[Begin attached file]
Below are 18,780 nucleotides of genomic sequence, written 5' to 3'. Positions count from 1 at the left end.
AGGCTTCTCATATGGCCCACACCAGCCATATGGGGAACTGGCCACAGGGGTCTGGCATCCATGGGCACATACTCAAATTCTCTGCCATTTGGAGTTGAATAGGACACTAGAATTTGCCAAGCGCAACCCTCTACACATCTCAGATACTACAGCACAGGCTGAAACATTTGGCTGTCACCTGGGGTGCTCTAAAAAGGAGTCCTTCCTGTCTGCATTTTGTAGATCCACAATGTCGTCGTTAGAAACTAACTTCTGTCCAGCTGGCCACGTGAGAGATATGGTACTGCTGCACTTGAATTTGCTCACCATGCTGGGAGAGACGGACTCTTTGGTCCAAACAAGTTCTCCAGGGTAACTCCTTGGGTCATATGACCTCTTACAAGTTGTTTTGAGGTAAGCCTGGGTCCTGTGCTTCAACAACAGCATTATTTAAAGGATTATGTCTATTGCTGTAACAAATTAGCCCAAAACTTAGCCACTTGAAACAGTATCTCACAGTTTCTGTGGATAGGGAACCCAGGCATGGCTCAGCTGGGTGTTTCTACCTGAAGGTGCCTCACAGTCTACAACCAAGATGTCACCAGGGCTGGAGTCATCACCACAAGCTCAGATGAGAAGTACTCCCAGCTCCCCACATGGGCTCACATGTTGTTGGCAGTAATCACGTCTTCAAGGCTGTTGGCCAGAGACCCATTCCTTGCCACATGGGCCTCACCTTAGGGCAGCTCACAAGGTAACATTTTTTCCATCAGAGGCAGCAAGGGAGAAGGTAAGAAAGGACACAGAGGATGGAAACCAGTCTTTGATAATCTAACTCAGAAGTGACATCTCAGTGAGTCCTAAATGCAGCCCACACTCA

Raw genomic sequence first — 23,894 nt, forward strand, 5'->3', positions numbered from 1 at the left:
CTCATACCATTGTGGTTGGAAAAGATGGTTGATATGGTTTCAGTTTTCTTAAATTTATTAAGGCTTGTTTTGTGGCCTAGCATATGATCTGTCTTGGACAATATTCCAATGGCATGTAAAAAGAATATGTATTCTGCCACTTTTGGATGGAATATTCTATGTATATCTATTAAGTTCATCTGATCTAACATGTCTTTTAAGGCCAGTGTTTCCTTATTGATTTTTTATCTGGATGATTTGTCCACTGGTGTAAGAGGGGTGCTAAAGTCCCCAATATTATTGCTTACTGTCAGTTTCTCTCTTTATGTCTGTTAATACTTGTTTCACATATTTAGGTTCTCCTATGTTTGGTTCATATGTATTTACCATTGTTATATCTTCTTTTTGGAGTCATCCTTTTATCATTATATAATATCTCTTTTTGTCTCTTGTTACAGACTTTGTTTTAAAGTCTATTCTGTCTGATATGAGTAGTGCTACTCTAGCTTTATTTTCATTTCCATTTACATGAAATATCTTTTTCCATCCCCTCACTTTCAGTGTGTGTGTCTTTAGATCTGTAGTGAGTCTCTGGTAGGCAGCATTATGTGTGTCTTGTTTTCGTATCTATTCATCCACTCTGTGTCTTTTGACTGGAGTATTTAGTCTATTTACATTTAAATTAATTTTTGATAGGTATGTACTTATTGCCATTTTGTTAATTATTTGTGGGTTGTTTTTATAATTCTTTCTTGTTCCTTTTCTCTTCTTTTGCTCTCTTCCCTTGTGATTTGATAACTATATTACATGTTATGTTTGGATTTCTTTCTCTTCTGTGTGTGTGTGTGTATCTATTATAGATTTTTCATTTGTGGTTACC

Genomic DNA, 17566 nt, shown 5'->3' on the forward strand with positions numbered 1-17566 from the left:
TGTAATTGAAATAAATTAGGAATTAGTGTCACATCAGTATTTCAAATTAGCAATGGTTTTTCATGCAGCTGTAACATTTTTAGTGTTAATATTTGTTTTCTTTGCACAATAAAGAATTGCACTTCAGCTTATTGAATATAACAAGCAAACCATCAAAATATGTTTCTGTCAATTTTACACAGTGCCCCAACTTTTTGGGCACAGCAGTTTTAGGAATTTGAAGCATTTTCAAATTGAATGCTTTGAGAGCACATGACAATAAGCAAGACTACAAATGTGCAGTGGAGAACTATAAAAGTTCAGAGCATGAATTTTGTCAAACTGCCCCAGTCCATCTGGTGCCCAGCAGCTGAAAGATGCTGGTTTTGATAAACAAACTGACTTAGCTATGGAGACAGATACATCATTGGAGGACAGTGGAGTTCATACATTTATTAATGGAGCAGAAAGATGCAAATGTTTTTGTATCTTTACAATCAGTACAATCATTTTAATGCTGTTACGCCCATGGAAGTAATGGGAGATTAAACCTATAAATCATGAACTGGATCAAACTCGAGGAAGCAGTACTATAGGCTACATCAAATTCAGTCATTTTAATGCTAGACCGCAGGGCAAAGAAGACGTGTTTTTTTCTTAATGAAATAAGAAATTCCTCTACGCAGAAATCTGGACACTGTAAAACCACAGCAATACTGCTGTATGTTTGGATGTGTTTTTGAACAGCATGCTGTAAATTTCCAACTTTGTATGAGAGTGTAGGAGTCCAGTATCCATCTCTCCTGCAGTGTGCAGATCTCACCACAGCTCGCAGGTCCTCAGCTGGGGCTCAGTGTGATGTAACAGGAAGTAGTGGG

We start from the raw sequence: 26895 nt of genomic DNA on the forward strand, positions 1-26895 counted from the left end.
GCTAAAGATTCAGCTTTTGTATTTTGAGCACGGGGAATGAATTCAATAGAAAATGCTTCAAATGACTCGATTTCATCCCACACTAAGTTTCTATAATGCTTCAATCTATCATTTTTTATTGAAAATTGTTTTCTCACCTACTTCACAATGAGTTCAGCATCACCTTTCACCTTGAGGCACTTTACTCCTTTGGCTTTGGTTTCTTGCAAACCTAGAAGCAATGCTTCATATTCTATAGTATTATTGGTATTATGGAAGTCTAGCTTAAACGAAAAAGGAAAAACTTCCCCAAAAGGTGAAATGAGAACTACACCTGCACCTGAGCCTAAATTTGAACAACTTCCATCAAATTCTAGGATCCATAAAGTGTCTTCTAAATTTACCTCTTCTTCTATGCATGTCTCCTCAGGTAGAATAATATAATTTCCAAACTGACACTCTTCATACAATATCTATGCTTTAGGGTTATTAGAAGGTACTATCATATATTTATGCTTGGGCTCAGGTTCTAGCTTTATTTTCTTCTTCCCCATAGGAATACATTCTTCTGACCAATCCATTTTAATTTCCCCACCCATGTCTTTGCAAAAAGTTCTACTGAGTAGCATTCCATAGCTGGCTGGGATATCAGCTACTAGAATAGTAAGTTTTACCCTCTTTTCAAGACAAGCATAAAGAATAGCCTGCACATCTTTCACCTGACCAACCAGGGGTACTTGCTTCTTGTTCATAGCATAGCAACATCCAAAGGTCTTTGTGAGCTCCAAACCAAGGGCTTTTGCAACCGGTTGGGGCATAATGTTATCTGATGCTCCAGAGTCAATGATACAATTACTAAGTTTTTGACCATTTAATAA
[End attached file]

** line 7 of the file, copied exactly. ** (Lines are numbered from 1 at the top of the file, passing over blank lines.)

We start from the raw sequence: 26895 nt of genomic DNA on the forward strand, positions 1-26895 counted from the left end.